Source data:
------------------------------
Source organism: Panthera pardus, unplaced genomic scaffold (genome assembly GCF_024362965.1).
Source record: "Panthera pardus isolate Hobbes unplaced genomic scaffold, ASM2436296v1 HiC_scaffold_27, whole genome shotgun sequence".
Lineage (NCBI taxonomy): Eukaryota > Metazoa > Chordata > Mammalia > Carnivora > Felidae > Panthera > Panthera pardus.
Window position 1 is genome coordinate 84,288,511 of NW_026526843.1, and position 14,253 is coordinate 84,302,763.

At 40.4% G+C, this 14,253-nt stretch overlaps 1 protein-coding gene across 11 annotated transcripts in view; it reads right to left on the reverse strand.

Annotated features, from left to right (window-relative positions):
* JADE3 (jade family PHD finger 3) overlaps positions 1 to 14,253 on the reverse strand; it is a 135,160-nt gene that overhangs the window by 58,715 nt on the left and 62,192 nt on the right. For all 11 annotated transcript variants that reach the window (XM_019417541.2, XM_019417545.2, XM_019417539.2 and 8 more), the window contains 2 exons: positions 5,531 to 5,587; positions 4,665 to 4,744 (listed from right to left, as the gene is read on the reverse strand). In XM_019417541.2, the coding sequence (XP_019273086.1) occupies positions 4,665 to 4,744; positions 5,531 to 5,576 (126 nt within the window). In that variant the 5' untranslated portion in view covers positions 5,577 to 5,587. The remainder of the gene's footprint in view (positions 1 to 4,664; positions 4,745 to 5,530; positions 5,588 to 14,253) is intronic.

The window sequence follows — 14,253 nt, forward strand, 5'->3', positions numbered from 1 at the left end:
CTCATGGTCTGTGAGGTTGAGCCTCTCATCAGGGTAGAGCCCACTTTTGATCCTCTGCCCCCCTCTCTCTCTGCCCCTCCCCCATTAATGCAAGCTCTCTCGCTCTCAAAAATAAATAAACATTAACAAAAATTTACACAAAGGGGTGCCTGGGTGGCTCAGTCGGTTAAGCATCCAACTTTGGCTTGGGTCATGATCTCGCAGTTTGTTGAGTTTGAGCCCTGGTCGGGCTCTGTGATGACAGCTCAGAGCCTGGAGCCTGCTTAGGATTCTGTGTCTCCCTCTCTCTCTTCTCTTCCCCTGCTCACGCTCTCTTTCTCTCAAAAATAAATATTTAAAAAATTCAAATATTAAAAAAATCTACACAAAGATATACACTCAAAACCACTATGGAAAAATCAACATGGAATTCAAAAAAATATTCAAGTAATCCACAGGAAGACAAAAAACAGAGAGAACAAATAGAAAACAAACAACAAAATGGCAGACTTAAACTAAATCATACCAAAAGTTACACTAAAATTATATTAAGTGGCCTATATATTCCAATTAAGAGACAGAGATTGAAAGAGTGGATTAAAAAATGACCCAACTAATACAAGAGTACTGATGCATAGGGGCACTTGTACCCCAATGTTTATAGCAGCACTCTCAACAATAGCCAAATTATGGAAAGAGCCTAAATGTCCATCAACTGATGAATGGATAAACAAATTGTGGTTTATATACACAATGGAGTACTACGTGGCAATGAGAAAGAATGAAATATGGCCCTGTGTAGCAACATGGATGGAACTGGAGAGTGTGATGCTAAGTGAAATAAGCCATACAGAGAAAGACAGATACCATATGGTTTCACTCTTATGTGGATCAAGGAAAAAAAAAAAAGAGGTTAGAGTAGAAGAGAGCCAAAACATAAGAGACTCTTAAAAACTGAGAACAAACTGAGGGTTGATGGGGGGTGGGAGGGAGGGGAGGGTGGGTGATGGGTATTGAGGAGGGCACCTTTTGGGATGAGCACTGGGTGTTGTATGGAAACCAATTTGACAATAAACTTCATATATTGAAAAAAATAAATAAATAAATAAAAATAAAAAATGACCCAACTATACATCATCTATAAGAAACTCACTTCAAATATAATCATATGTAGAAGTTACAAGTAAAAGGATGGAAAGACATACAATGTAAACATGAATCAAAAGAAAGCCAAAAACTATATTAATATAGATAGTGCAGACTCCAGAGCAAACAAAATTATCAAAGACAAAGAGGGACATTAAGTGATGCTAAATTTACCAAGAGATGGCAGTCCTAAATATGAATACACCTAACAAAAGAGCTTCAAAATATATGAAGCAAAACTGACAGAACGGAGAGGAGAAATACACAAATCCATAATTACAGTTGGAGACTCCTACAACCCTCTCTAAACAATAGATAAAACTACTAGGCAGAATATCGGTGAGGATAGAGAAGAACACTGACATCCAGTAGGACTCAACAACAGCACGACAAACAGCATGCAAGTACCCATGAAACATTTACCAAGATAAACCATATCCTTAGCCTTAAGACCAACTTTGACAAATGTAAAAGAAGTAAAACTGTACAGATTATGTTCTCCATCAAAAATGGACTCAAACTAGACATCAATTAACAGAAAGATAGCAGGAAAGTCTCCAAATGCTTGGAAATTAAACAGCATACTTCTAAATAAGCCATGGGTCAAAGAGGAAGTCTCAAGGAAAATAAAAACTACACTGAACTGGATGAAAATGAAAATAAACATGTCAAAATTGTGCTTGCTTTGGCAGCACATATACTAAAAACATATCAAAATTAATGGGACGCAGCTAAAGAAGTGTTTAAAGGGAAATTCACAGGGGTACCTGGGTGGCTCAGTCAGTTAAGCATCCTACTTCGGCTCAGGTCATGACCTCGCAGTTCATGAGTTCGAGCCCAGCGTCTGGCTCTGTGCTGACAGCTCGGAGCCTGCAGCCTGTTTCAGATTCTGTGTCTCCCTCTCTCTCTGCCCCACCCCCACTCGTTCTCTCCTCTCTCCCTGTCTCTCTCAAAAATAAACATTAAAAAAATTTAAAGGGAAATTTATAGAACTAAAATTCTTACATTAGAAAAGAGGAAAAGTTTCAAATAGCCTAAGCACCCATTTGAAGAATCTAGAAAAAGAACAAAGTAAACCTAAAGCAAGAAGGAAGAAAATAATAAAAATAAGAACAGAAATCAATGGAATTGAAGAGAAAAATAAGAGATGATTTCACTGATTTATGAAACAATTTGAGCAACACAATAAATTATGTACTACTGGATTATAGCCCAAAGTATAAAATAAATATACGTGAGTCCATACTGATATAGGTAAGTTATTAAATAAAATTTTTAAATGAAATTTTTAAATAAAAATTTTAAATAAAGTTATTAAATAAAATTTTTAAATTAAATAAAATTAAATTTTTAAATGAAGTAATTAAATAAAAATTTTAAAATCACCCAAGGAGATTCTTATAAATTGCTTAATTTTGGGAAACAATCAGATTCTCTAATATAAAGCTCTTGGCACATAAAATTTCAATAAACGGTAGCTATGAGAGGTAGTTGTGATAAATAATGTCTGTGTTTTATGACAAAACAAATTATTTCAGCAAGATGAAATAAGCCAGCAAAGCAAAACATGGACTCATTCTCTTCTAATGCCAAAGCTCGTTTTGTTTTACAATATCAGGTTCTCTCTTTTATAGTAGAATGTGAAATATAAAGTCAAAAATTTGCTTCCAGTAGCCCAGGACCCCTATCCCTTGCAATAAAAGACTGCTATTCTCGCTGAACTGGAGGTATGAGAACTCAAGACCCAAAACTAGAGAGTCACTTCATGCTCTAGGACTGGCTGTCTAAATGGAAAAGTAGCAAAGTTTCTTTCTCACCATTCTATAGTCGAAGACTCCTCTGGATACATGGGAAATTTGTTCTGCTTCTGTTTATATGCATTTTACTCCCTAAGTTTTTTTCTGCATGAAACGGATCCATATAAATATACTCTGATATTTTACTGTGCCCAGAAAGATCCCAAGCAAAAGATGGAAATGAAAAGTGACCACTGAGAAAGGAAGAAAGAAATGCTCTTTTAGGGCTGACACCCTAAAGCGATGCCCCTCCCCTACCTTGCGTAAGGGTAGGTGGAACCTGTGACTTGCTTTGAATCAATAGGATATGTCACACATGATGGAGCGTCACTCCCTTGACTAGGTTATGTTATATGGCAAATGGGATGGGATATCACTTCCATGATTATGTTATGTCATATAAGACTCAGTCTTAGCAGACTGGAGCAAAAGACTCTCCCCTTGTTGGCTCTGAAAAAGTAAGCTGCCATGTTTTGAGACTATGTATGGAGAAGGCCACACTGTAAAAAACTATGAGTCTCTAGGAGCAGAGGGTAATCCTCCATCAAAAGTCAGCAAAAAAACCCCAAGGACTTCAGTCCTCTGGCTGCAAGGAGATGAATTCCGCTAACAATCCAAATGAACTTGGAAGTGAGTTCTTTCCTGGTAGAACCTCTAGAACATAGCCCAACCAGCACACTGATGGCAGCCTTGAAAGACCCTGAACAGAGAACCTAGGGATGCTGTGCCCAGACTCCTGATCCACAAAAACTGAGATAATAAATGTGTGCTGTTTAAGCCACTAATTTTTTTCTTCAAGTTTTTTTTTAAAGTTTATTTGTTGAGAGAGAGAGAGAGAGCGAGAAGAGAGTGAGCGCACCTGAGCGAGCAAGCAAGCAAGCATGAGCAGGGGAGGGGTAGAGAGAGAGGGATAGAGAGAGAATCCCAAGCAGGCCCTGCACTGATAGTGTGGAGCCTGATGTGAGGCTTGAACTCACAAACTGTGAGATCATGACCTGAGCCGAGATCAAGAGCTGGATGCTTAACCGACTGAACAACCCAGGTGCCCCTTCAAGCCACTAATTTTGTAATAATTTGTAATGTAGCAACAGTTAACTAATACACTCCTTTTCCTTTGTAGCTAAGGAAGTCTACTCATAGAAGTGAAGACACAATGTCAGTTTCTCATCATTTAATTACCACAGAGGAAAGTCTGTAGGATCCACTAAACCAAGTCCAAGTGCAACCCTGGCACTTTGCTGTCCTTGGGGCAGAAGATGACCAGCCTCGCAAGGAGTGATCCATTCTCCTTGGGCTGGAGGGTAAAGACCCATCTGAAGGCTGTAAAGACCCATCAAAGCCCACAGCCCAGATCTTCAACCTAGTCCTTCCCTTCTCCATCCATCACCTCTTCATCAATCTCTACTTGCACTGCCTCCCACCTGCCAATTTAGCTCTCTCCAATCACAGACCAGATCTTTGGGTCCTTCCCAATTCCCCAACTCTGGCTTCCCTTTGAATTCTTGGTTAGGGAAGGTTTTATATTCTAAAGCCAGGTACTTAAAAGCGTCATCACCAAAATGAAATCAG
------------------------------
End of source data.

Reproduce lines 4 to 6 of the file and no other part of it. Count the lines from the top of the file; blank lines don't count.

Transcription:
Window position 1 is genome coordinate 84,288,511 of NW_026526843.1, and position 14,253 is coordinate 84,302,763.

At 40.4% G+C, this 14,253-nt stretch overlaps 1 protein-coding gene across 11 annotated transcripts in view; it reads right to left on the reverse strand.

Annotated features, from left to right (window-relative positions):